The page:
170 Property

Property rights have been at the very heart of human development in the past centuries. On one hand, property has been viewed as the basis for liberty and economic development. On the other hand, as Proudhon said, property is just another word for theft. With these questions in mind, we will cover the conventional areas of a basic property course, but with additional materials on international and comparative law. We will begin with an inquiry into how members of a society allocate, and should allocate, formal and informal entitlements to scarce resources, primarily land but also water, data, and even wild animals. Through the course we will explore various forms of private property and also alternative regimes such as communal and state property. We will also explore the role of property rights in addressing various challenges human beings are facing today: How to reform eminent domain institutions and land use regulations to make cities more liveable? Are property rights the key to economic prosperity and political freedom in the U.S. and worldwide? At the core of property is the boundary and interaction between individual dominion and state sovereignty, which we will examine in both conventional (such as land) and unconventional (such as data) settings.

Course Areas of Practice
Evaluation Methods
  • Final Exam
  • Class participation
Degree Requirements
Course Type
  • Lecture
Learning Outcomes
  • Knowledge and understanding of substantive and procedural law

Spring 2022

2022
Course Number Course Credits Evaluation Method Instructor Meeting Days/Times Room

170.02 4
  • Final Exam
  • Class participation
Kathryn Webb Bradley MWTh 11:00-12:15 PM

Property rights have been at the very heart of human development in the past centuries. On one hand, property has been viewed as the basis for liberty and economic development. On the other hand, as Proudhon said, property is just another word for theft. With these questions in mind, we will cover the conventional areas of a basic property course, but with additional materials on international and comparative law. We will begin with an inquiry into how members of a society allocate, and should allocate, formal and informal entitlements to scarce resources, primarily land but also water, data, and even wild animals. Through the course we will explore various forms of private property and also alternative regimes such as communal and state property. We will also explore the role of property rights in addressing various challenges human beings are facing today: How to reform eminent domain institutions and land use regulations to make cities more liveable? Are property rights the key to economic prosperity and political freedom in the U.S. and worldwide? At the core of property is the boundary and interaction between individual dominion and state sovereignty, which we will examine in both conventional (such as land) and unconventional (such as data) settings.

Pre/Co-requisites
None

170.03 4
  • Final Exam
  • Class participation
Shitong Qiao MWTh 11:00-12:15 PM

Property rights have been at the very heart of human development in the past centuries. On one hand, property has been viewed as the basis for liberty and economic development. On the other hand, as Proudhon said, property is just another word for theft. With these questions in mind, we will cover the conventional areas of a basic property course, but with additional materials on international and comparative law. We will begin with an inquiry into how members of a society allocate, and should allocate, formal and informal entitlements to scarce resources, primarily land but also water, data, and even wild animals. Through the course we will explore various forms of private property and also alternative regimes such as communal and state property. We will also explore the role of property rights in addressing various challenges human beings are facing today: How to reform eminent domain institutions and land use regulations to make cities more liveable? Are property rights the key to economic prosperity and political freedom in the U.S. and worldwide? At the core of property is the boundary and interaction between individual dominion and state sovereignty, which we will examine in both conventional (such as land) and unconventional (such as data) settings.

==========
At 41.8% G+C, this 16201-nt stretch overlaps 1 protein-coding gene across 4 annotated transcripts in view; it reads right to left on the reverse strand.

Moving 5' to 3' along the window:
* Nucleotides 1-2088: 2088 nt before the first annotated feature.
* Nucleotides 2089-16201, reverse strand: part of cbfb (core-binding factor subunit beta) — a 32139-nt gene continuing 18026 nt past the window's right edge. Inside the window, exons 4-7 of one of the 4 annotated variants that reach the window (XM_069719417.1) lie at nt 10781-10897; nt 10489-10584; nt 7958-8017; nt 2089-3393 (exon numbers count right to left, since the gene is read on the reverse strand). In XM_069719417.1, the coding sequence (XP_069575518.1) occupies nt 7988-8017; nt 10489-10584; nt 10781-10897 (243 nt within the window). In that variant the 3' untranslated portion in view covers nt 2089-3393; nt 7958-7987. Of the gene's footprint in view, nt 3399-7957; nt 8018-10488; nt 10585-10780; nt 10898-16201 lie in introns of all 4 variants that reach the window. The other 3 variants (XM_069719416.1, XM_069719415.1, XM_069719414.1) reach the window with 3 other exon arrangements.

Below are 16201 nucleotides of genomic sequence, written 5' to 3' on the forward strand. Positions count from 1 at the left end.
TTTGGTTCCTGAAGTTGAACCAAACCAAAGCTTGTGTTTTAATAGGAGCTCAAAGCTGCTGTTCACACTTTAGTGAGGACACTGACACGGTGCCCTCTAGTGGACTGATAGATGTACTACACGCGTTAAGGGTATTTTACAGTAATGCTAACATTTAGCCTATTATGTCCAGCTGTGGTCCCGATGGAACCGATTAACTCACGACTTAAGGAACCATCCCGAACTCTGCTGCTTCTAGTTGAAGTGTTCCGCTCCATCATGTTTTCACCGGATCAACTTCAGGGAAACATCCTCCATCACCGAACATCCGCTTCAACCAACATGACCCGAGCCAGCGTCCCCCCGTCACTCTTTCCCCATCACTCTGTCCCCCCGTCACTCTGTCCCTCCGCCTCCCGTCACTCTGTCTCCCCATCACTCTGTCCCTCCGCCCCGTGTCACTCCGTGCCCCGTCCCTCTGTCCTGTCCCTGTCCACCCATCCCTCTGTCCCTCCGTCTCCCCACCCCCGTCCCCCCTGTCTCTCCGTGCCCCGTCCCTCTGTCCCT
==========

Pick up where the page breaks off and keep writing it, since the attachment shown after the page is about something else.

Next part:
Pre/Co-requisites
None

170.04 4
  • Final Exam
  • Class participation
Jonathan B. Wiener MWTh 11:00-12:15 PM

Property rights have been at the very heart of human development in the past centuries. On one hand, property has been viewed as the basis for liberty and economic development. On the other hand, as Proudhon said, property is just another word for theft. With these questions in mind, we will cover the conventional areas of a basic property course, but with additional materials on international and comparative law. We will begin with an inquiry into how members of a society allocate, and should allocate, formal and informal entitlements to scarce resources, primarily land but also water, data, and even wild animals. Through the course we will explore various forms of private property and also alternative regimes such as communal and state property. We will also explore the role of property rights in addressing various challenges human beings are facing today: How to reform eminent domain institutions and land use regulations to make cities more liveable? Are property rights the key to economic prosperity and political freedom in the U.S. and worldwide? At the core of property is the boundary and interaction between individual dominion and state sovereignty, which we will examine in both conventional (such as land) and unconventional (such as data) settings.